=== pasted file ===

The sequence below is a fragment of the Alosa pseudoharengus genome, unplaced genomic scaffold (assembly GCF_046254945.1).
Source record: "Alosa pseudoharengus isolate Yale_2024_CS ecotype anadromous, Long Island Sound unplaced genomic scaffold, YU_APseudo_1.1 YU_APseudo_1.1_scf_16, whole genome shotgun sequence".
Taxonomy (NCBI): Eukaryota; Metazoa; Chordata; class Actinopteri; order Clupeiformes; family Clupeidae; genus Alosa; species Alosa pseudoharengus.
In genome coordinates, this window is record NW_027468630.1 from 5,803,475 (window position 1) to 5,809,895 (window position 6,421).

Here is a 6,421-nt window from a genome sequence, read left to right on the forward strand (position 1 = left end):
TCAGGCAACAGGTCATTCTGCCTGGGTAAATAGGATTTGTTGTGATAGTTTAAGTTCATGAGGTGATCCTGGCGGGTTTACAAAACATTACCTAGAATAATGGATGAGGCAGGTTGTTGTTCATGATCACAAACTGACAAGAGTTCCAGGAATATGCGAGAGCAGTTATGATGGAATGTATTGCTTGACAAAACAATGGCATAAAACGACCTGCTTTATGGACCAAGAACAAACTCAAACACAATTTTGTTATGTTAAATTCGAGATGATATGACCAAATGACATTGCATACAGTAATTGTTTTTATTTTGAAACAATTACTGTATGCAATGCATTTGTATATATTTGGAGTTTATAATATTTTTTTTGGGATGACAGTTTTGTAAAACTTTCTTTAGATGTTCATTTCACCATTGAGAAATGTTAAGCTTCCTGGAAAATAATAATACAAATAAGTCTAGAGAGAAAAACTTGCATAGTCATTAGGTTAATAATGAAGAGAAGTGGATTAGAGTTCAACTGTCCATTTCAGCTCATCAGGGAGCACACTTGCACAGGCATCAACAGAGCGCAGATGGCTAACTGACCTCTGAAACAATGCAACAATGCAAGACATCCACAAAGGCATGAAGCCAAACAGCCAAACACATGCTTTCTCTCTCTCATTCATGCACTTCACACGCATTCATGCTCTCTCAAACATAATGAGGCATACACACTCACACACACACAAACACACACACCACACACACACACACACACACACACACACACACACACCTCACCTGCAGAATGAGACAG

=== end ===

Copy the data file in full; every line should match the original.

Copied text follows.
The sequence below is a fragment of the Alosa pseudoharengus genome, unplaced genomic scaffold (assembly GCF_046254945.1).
Source record: "Alosa pseudoharengus isolate Yale_2024_CS ecotype anadromous, Long Island Sound unplaced genomic scaffold, YU_APseudo_1.1 YU_APseudo_1.1_scf_16, whole genome shotgun sequence".
Taxonomy (NCBI): Eukaryota; Metazoa; Chordata; class Actinopteri; order Clupeiformes; family Clupeidae; genus Alosa; species Alosa pseudoharengus.
In genome coordinates, this window is record NW_027468630.1 from 5,803,475 (window position 1) to 5,809,895 (window position 6,421).

Here is a 6,421-nt window from a genome sequence, read left to right on the forward strand (position 1 = left end):
TCAGGCAACAGGTCATTCTGCCTGGGTAAATAGGATTTGTTGTGATAGTTTAAGTTCATGAGGTGATCCTGGCGGGTTTACAAAACATTACCTAGAATAATGGATGAGGCAGGTTGTTGTTCATGATCACAAACTGACAAGAGTTCCAGGAATATGCGAGAGCAGTTATGATGGAATGTATTGCTTGACAAAACAATGGCATAAAACGACCTGCTTTATGGACCAAGAACAAACTCAAACACAATTTTGTTATGTTAAATTCGAGATGATATGACCAAATGACATTGCATACAGTAATTGTTTTTATTTTGAAACAATTACTGTATGCAATGCATTTGTATATATTTGGAGTTTATAATATTTTTTTTGGGATGACAGTTTTGTAAAACTTTCTTTAGATGTTCATTTCACCATTGAGAAATGTTAAGCTTCCTGGAAAATAATAATACAAATAAGTCTAGAGAGAAAAACTTGCATAGTCATTAGGTTAATAATGAAGAGAAGTGGATTAGAGTTCAACTGTCCATTTCAGCTCATCAGGGAGCACACTTGCACAGGCATCAACAGAGCGCAGATGGCTAACTGACCTCTGAAACAATGCAACAATGCAAGACATCCACAAAGGCATGAAGCCAAACAGCCAAACACATGCTTTCTCTCTCTCATTCATGCACTTCACACGCATTCATGCTCTCTCAAACATAATGAGGCATACACACTCACACACACACAAACACACACACCACACACACACACACACACACACACACACACACACACCTCACCTGCAGAATGAGACAG